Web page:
|Title||Does the teaching of water safety and swimming reduce the incidence of death by drowning?|
|Publication Type||Conference Paper|
|Year of Publication||2007|
|Authors||Wilson-Saliba, L, Patterson, L|
|Conference Name||World Conference on Drowning Prevention|
|Publisher||International Life Saving Federation|
|Conference Location||Porto, Portugal|
Context: In 2001, the Lifesaving Society Canada introduced the Swim for Life swim program. The program was intended to provide an innovative Learn to Swim program that was designed to teach skills specifically intended to improve personal survival in common water-related incidents. Research presentations and a panel discussion at the 2002 World Congress on Drowning1.questioned whether acquisition of swimming skills contributed to drowning prevention. Questions were raised about whether traditional Learn to Swim programs with an emphasis on distance swimming, specific swimming stroke skills and time standards effectively prepared participants to protect themselves in the typical conditions that lead to drowning fatalities. Swim for Life was designed to answer these questions.
Results and Discussion: The development of the Swim for Life program drew on research from the Lifesaving Society’s comprehensive study of every unintentional water-related death in Canada since 1990. It also included research into swimming instruction participation rates, retention of participants within swimming programs, barriers to success in skill acquisition and teaching strategies to maximise learner success. In 2007, a revised version of the program was introduced that incorporates research and experience from the previous 5 years.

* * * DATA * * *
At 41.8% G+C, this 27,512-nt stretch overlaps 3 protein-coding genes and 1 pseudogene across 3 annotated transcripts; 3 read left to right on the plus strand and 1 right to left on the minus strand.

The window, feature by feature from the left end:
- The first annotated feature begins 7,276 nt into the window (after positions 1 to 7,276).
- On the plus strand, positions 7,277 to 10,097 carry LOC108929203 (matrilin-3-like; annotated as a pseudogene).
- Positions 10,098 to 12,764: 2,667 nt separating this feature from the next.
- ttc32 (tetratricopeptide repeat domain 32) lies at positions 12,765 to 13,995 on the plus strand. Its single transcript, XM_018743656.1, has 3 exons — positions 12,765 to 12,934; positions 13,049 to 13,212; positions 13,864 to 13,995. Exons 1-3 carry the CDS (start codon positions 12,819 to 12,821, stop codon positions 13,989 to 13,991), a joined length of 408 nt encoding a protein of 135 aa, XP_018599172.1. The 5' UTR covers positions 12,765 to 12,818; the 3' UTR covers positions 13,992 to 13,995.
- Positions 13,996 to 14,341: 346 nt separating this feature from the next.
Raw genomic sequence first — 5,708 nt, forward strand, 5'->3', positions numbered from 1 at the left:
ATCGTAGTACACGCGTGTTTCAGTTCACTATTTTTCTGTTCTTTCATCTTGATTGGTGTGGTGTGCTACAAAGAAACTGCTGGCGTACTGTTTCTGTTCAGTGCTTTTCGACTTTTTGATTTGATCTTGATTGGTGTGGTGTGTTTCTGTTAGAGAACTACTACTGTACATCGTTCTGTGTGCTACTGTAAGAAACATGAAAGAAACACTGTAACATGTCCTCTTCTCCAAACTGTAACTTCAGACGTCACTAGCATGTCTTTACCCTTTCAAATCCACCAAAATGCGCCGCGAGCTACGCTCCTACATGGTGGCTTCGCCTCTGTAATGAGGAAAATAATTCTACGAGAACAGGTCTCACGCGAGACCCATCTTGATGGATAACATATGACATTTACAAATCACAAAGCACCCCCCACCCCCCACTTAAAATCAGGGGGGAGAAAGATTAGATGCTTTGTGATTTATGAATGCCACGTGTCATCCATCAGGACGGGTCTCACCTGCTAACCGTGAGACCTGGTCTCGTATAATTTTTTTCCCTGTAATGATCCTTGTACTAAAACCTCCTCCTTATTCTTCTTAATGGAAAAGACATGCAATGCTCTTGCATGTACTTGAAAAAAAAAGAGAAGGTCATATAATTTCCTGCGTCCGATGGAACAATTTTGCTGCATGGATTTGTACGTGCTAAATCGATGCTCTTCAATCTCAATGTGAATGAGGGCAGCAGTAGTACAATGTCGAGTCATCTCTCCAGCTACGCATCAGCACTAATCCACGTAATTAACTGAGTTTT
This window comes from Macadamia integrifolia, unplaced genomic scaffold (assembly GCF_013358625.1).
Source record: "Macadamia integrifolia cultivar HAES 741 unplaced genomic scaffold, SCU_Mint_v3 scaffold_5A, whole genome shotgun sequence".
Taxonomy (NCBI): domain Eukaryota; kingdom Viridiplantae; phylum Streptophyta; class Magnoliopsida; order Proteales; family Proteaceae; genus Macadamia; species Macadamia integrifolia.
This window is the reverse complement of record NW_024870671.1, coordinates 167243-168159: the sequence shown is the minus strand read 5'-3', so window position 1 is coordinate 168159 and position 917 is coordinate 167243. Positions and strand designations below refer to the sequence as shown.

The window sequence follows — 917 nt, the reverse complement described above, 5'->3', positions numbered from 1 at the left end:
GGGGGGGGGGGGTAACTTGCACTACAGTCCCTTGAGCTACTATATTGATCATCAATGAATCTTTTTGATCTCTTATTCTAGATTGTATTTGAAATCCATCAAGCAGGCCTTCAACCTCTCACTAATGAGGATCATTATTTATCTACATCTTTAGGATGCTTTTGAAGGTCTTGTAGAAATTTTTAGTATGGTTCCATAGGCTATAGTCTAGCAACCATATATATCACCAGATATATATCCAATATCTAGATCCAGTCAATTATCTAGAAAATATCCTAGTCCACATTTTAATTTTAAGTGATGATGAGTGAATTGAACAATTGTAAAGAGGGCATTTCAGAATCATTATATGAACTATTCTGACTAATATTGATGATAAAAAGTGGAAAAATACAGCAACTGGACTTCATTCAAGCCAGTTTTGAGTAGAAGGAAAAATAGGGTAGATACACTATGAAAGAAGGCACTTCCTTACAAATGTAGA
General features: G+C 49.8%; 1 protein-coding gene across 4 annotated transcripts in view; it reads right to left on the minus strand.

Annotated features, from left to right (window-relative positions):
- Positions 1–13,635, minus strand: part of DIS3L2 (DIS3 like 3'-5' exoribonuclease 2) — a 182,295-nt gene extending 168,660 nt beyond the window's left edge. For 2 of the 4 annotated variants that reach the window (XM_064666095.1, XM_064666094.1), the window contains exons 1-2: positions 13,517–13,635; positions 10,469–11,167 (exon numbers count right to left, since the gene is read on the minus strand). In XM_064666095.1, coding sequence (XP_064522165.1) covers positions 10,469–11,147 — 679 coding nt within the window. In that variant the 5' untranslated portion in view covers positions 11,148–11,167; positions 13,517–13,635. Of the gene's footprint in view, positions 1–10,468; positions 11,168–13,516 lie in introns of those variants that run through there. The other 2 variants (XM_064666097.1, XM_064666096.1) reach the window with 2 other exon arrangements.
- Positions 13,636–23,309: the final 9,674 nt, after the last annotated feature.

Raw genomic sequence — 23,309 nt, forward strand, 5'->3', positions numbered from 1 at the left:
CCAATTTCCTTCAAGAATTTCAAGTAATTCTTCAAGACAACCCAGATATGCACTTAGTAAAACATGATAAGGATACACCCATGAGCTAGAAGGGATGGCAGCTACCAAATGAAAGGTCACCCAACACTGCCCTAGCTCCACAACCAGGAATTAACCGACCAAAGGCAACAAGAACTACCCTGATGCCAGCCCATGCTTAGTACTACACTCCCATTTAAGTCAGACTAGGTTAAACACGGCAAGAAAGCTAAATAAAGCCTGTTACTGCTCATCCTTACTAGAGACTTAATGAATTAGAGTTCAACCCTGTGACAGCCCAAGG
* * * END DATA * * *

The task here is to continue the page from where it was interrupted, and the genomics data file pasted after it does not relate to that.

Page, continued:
As a swimming skills program, Swim for Life was designed to work in concert with the Lifesaving Society Canadian Lifesaving Program to address 3 key dimensions of drowning prevention education:
Swim for Life incorporates 3 program priorities for learning outcomes and success:
Following 5 years of delivering and evaluating the Swim for Life program, the Lifesaving Society has released the next generation of the program. This revision of the program builds on the successes of the first generation of Swim for Life by incorporating the results of feedback and evaluation by participants, trainers and program sites. The revisions are intended to improve early acquisition of drowning prevention skills, enhance swimming stroke development, and add more fun and excitement to the program.
|Learning Outcomes|| |
Brenner at al, (2006), “Handbook on Drowning Prevention, Rescue, Treatment”, Joost Bierens, Springer, Heidelberg